Details regarding the CE and his wife's travels involving private passages, the donations made to charitable institutions with all the proceeds from selling private wine collections and the rental residence in Shenzhen are set out in the Annex.
The Administration's reply to Hon Lee Cheuk-yan's question is as follows:
(a) Provision of private jet or yacht for travelling to and from Hong Kong and various destinations may involve an advantage under the law. Under Chapter 5 of the Code for Officials under the Political Appointment System, a politically appointed official must not accept advantages without the permission of the CE. Since there is operational limitation if this requirement is to be applied to the CE, the CE has drawn up internal rules governing his acceptance of travelling on a friend's private jet or yacht. According to these rules, the CE may consider accepting such an invitation on condition that there is no conflict of interest, but he has to pay the fares for the same journey on public transport to show that he has not saved any travelling expenses by accepting the invitation.
Regarding the apartment rented by the CE in Shenzhen, since the rent is set at market rate it should not constitute "interests" or "advantages" referred to in Chapter 5.
(b) Normal social contacts with friends, including the acceptance of entertainment from friends, are not required to be declared at the Executive Council. When the Executive Council discussed the issues of the licence of the Digital Broadcasting Corporation (DBC), the CE had not associated his future accommodation plan in Shenzhen with one of the shareholders of DBC, hence he had not made declaration at the Executive Council meetings. The application for licence and other related matters submitted by the DBC was processed in strict accordance with statutory procedures. The decisions by the CE in Council were made on the basis of and in line with the recommendations of the Broadcasting Authority (BA), which is an independent and statutory body established by the Government.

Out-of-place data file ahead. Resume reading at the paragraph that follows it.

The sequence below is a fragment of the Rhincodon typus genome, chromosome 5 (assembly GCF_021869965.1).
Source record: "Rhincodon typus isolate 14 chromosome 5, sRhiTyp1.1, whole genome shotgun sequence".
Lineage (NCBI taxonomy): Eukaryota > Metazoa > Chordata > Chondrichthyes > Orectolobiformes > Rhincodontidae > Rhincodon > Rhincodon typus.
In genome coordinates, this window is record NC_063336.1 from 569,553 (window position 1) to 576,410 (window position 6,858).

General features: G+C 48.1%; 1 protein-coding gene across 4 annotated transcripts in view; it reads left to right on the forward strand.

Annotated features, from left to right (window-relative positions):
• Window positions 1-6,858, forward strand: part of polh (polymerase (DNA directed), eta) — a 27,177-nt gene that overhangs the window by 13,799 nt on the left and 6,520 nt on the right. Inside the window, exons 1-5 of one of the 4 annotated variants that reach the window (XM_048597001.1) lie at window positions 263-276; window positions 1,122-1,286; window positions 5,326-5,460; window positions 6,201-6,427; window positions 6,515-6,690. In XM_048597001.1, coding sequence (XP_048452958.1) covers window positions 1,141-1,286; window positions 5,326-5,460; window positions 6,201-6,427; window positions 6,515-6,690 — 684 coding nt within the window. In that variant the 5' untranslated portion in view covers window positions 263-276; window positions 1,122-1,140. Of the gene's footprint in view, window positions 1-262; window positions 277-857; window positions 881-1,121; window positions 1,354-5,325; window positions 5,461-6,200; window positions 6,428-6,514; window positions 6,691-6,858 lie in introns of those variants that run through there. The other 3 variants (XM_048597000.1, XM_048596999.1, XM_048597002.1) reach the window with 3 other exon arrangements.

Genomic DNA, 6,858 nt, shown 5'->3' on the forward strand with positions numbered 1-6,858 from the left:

(c) The CE has always attached great importance to the prevention and handling of conflict of interest. Relevant work has been done in the following three aspects:
(i) From the legal aspect, the CE is prohibited from offering or accepting bribes under the common law offence of bribery. The Prevention of Bribery Ordinance amended in 2008 has also extended some provisions to cover the CE, and imposes restrictions on the CE in respect of any bribery acts of solicitation and acceptance of advantage and possession of unexplained property. In addition, under Article 47 of the Basic Law, the Chief Executive must be a person of integrity and shall declare his assets to the Chief Justice of the Court of Final Appeal.
(ii) From the system aspect, though the CE is not a politically appointed official, he voluntarily observes the relevant provisions of the Code for Officials under the Political Appointment System and declares his registrable investment and interests in accordance with the requirements of the Annual Declaration of Registrable Interests of Members of the Executive Council, which is available at the Executive Council's website. As for the post-office employment arrangement, the CE has also set up the Advisory Committee on Post-office Employment for Former Chief Executives and Politically Appointed Officials, comprising members of the community, to draw up principles and criteria and to offer advice.
(iii) From the monitoring aspect, members of the public, the media and Legislative Council members can monitor CE through the above legal measures and established systems.
With regard to the recent public concern over the acceptance of entertainment by CE, the CE has set up the "Independent Review Committee for the Prevention and Handling of Potential Conflicts of Interests" to review the regulatory frameworks and procedures, and to make recommendations.
Ends/Wednesday, February 29, 2012